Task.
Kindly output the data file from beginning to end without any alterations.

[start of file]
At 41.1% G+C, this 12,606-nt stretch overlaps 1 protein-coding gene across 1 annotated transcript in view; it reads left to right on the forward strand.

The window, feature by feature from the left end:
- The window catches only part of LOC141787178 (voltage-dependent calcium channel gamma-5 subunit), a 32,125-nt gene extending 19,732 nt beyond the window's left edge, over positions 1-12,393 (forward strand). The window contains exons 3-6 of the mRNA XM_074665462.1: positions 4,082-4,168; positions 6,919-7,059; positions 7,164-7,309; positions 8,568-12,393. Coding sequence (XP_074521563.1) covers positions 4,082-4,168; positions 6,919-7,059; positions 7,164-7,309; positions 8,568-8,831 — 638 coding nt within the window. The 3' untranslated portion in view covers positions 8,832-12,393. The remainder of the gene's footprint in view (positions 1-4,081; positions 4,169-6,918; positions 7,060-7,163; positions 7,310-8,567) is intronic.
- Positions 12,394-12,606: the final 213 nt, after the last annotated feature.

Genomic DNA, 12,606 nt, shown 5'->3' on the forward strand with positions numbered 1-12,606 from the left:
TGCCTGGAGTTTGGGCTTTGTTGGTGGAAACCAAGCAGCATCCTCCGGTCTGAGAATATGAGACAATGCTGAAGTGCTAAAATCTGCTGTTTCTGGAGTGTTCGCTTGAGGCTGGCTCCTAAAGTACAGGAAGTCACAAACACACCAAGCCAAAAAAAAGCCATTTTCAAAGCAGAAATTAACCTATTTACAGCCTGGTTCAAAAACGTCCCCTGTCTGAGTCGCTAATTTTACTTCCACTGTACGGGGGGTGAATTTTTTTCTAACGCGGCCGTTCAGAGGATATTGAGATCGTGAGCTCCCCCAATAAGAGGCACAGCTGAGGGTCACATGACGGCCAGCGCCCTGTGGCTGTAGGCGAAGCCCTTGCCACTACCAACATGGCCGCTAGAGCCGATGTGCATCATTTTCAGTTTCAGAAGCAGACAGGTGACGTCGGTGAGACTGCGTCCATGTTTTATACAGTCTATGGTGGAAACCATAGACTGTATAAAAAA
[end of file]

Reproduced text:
At 41.1% G+C, this 12,606-nt stretch overlaps 1 protein-coding gene across 1 annotated transcript in view; it reads left to right on the forward strand.

The window, feature by feature from the left end:
- The window catches only part of LOC141787178 (voltage-dependent calcium channel gamma-5 subunit), a 32,125-nt gene extending 19,732 nt beyond the window's left edge, over positions 1-12,393 (forward strand). The window contains exons 3-6 of the mRNA XM_074665462.1: positions 4,082-4,168; positions 6,919-7,059; positions 7,164-7,309; positions 8,568-12,393. Coding sequence (XP_074521563.1) covers positions 4,082-4,168; positions 6,919-7,059; positions 7,164-7,309; positions 8,568-8,831 — 638 coding nt within the window. The 3' untranslated portion in view covers positions 8,832-12,393. The remainder of the gene's footprint in view (positions 1-4,081; positions 4,169-6,918; positions 7,060-7,163; positions 7,310-8,567) is intronic.
- Positions 12,394-12,606: the final 213 nt, after the last annotated feature.

Genomic DNA, 12,606 nt, shown 5'->3' on the forward strand with positions numbered 1-12,606 from the left:
TGCCTGGAGTTTGGGCTTTGTTGGTGGAAACCAAGCAGCATCCTCCGGTCTGAGAATATGAGACAATGCTGAAGTGCTAAAATCTGCTGTTTCTGGAGTGTTCGCTTGAGGCTGGCTCCTAAAGTACAGGAAGTCACAAACACACCAAGCCAAAAAAAAGCCATTTTCAAAGCAGAAATTAACCTATTTACAGCCTGGTTCAAAAACGTCCCCTGTCTGAGTCGCTAATTTTACTTCCACTGTACGGGGGGTGAATTTTTTTCTAACGCGGCCGTTCAGAGGATATTGAGATCGTGAGCTCCCCCAATAAGAGGCACAGCTGAGGGTCACATGACGGCCAGCGCCCTGTGGCTGTAGGCGAAGCCCTTGCCACTACCAACATGGCCGCTAGAGCCGATGTGCATCATTTTCAGTTTCAGAAGCAGACAGGTGACGTCGGTGAGACTGCGTCCATGTTTTATACAGTCTATGGTGGAAACCATAGACTGTATAAAAAA